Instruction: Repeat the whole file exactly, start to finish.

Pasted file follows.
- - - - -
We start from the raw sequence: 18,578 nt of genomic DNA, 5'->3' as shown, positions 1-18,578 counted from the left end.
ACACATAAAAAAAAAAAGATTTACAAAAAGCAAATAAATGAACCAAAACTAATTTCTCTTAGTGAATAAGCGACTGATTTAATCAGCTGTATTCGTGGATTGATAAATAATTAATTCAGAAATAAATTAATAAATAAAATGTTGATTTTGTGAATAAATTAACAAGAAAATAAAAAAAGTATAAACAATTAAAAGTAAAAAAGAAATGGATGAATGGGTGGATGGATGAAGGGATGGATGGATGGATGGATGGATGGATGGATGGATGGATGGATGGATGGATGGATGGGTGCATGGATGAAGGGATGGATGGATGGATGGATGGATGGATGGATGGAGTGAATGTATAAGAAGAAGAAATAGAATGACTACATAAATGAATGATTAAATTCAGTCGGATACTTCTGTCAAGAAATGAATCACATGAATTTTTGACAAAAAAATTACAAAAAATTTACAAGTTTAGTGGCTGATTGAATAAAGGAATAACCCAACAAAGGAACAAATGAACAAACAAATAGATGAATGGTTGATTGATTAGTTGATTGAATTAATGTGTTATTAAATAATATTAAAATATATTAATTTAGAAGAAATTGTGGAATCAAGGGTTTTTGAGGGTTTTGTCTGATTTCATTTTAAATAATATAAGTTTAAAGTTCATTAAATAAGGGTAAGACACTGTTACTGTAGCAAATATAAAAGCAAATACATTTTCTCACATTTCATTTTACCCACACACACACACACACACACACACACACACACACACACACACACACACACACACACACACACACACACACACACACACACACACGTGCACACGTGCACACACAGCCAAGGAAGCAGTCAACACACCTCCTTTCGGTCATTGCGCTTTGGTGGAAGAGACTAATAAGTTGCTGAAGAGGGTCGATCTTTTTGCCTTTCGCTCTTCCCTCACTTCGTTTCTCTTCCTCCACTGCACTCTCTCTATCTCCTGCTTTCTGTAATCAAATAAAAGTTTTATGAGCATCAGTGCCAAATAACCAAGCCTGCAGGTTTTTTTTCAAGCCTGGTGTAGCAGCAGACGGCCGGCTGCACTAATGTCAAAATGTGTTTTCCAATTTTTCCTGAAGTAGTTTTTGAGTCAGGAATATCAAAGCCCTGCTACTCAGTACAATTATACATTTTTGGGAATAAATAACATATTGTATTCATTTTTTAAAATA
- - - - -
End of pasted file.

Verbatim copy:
We start from the raw sequence: 18,578 nt of genomic DNA, 5'->3' as shown, positions 1-18,578 counted from the left end.
ACACATAAAAAAAAAAAGATTTACAAAAAGCAAATAAATGAACCAAAACTAATTTCTCTTAGTGAATAAGCGACTGATTTAATCAGCTGTATTCGTGGATTGATAAATAATTAATTCAGAAATAAATTAATAAATAAAATGTTGATTTTGTGAATAAATTAACAAGAAAATAAAAAAAGTATAAACAATTAAAAGTAAAAAAGAAATGGATGAATGGGTGGATGGATGAAGGGATGGATGGATGGATGGATGGATGGATGGATGGATGGATGGATGGATGGATGGATGGGTGCATGGATGAAGGGATGGATGGATGGATGGATGGATGGATGGATGGAGTGAATGTATAAGAAGAAGAAATAGAATGACTACATAAATGAATGATTAAATTCAGTCGGATACTTCTGTCAAGAAATGAATCACATGAATTTTTGACAAAAAAATTACAAAAAATTTACAAGTTTAGTGGCTGATTGAATAAAGGAATAACCCAACAAAGGAACAAATGAACAAACAAATAGATGAATGGTTGATTGATTAGTTGATTGAATTAATGTGTTATTAAATAATATTAAAATATATTAATTTAGAAGAAATTGTGGAATCAAGGGTTTTTGAGGGTTTTGTCTGATTTCATTTTAAATAATATAAGTTTAAAGTTCATTAAATAAGGGTAAGACACTGTTACTGTAGCAAATATAAAAGCAAATACATTTTCTCACATTTCATTTTACCCACACACACACACACACACACACACACACACACACACACACACACACACACACACACACACACACACACACACACACACACACACGTGCACACGTGCACACACAGCCAAGGAAGCAGTCAACACACCTCCTTTCGGTCATTGCGCTTTGGTGGAAGAGACTAATAAGTTGCTGAAGAGGGTCGATCTTTTTGCCTTTCGCTCTTCCCTCACTTCGTTTCTCTTCCTCCACTGCACTCTCTCTATCTCCTGCTTTCTGTAATCAAATAAAAGTTTTATGAGCATCAGTGCCAAATAACCAAGCCTGCAGGTTTTTTTTCAAGCCTGGTGTAGCAGCAGACGGCCGGCTGCACTAATGTCAAAATGTGTTTTCCAATTTTTCCTGAAGTAGTTTTTGAGTCAGGAATATCAAAGCCCTGCTACTCAGTACAATTATACATTTTTGGGAATAAATAACATATTGTATTCATTTTTTAAAATA